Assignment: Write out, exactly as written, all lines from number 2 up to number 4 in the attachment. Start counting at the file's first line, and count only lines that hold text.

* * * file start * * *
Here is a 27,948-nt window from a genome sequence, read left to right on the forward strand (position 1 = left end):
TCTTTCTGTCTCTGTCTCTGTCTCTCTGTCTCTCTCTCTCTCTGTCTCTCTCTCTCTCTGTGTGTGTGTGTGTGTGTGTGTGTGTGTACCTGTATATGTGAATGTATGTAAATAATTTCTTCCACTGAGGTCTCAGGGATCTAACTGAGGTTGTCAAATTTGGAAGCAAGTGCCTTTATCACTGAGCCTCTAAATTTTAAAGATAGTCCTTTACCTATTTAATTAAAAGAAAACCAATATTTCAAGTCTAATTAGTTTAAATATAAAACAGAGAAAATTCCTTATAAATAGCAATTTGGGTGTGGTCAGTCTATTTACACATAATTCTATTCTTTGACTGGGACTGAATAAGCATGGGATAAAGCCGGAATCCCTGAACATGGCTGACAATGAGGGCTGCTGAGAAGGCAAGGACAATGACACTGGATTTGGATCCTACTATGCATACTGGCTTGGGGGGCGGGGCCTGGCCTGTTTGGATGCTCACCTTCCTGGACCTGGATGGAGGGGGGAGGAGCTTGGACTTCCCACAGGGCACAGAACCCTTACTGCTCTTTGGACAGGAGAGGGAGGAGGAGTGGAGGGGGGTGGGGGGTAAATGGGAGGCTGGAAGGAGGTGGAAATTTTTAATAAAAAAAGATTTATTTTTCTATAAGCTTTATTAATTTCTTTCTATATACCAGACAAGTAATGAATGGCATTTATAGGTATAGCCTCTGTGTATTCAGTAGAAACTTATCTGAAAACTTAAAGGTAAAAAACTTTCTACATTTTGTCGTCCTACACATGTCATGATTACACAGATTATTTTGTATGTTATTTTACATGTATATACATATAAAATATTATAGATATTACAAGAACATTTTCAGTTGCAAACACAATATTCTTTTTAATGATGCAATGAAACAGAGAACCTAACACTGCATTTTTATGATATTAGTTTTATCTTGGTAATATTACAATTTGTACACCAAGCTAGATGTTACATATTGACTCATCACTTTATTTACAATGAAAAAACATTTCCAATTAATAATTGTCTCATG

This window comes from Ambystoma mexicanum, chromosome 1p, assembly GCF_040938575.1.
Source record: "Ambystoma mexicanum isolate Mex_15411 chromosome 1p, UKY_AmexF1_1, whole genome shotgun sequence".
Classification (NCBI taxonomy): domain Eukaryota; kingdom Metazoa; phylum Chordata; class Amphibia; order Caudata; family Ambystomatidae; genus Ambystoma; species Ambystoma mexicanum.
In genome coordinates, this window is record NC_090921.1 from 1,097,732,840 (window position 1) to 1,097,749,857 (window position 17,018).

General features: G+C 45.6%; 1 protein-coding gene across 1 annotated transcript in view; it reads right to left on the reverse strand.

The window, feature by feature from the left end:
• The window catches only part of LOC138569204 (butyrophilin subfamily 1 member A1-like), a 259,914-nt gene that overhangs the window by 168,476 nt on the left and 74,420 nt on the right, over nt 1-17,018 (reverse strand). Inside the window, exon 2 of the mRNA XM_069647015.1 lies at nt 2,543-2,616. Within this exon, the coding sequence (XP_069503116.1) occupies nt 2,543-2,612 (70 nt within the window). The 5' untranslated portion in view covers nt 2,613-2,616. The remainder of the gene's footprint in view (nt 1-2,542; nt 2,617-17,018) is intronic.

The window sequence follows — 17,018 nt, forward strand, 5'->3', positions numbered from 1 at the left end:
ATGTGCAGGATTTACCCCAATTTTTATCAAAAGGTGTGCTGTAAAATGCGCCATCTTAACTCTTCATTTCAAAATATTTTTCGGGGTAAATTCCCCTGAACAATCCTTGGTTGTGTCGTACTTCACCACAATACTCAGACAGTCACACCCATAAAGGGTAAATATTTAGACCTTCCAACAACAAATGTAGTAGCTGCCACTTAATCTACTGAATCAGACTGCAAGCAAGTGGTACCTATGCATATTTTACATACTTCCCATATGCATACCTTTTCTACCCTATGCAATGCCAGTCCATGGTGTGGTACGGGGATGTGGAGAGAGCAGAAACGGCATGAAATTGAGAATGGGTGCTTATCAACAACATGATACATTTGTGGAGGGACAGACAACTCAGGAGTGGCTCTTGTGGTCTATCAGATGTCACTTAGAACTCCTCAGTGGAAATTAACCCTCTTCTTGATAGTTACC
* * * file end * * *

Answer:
TCTTTCTGTCTCTGTCTCTGTCTCTCTGTCTCTCTCTCTCTCTGTCTCTCTCTCTCTCTGTGTGTGTGTGTGTGTGTGTGTGTGTGTACCTGTATATGTGAATGTATGTAAATAATTTCTTCCACTGAGGTCTCAGGGATCTAACTGAGGTTGTCAAATTTGGAAGCAAGTGCCTTTATCACTGAGCCTCTAAATTTTAAAGATAGTCCTTTACCTATTTAATTAAAAGAAAACCAATATTTCAAGTCTAATTAGTTTAAATATAAAACAGAGAAAATTCCTTATAAATAGCAATTTGGGTGTGGTCAGTCTATTTACACATAATTCTATTCTTTGACTGGGACTGAATAAGCATGGGATAAAGCCGGAATCCCTGAACATGGCTGACAATGAGGGCTGCTGAGAAGGCAAGGACAATGACACTGGATTTGGATCCTACTATGCATACTGGCTTGGGGGGCGGGGCCTGGCCTGTTTGGATGCTCACCTTCCTGGACCTGGATGGAGGGGGGAGGAGCTTGGACTTCCCACAGGGCACAGAACCCTTACTGCTCTTTGGACAGGAGAGGGAGGAGGAGTGGAGGGGGGTGGGGGGTAAATGGGAGGCTGGAAGGAGGTGGAAATTTTTAATAAAAAAAGATTTATTTTTCTATAAGCTTTATTAATTTCTTTCTATATACCAGACAAGTAATGAATGGCATTTATAGGTATAGCCTCTGTGTATTCAGTAGAAACTTATCTGAAAACTTAAAGGTAAAAAACTTTCTACATTTTGTCGTCCTACACATGTCATGATTACACAGATTATTTTGTATGTTATTTTACATGTATATACATATAAAATATTATAGATATTACAAGAACATTTTCAGTTGCAAACACAATATTCTTTTTAATGATGCAATGAAACAGAGAACCTAACACTGCATTTTTATGATATTAGTTTTATCTTGGTAATATTACAATTTGTACACCAAGCTAGATGTTACATATTGACTCATCACTTTATTTACAATGAAAAAACATTTCCAATTAATAATTGTCTCATG

This window comes from Ambystoma mexicanum, chromosome 1p, assembly GCF_040938575.1.
Source record: "Ambystoma mexicanum isolate Mex_15411 chromosome 1p, UKY_AmexF1_1, whole genome shotgun sequence".